PC juggernaut and the second biggest tablet maker, Samsung decided to bail on Microsoft Windows RT operating system, at least in the U.S. The company decided against launching the Ativ Tab stateside, a 10.1-inch tablet that's powered by the company's Exynos family of SoCs, running the operating system. Samsung blamed weak demand for the only major product based on the software thus far - Microsoft Surface for Windows RT - as indication that the Ativ Tab could flop.
In an interview with C|Net, Samsung's head of PC and tablet business in the U.S., Mike Abary, stated:
There wasn't really a very clear positioning of what Windows RT meant in the marketplace, what it stood for relative to Windows 8, that was being done in an effective manner to the consumer. When we did some tests and studies on how we could go to market with a Windows RT device, we determined there was a lot of heavy lifting we still needed to do to educate the customer on what Windows RT was. And that heavy lifting was going to require pretty heavy investment. When we added those two things up, the investments necessary to educate the consumer on the difference between RT and Windows 8, plus the modest feedback that we got regarding how successful could this be at retail from our retail partners, we decided maybe we ought to wait.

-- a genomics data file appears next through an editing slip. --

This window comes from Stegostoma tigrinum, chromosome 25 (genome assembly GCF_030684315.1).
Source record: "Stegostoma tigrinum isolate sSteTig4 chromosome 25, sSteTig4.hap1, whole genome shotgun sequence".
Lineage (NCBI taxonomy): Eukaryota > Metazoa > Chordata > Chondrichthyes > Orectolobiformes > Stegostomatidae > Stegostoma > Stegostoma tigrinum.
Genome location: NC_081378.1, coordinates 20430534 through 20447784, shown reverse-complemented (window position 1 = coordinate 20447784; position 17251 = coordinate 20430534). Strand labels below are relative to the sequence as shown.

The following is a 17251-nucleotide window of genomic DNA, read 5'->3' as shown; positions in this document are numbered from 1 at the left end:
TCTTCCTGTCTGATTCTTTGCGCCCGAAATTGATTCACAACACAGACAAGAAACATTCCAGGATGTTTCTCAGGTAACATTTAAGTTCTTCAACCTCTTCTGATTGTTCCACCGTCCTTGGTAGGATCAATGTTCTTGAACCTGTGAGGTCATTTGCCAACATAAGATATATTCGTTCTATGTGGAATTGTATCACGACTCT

According to Abary, Windows RT is failing at delivering tablet makers its biggest incentive - lower device and software costs than the x86-based Windows 8. Samsung found itself making huge compromises such as lower memory, to bring down price, and that should sound alarming enough, given that Samsung is also a leading component maker, with its own Exynos brand of SoCs and Green Memory. "We didn't necessarily attain the price point that we hoped to attain," Abary said. "It's not an issue on Microsoft's side. It's more an issue of how the product was built and some of the tradeoffs we had to incorporate in it."
|Channels||Business, Software, Tablets|
|Topics||Windows RT, Samsung, The Economy, ARM, Surface RT, ATIV Tab|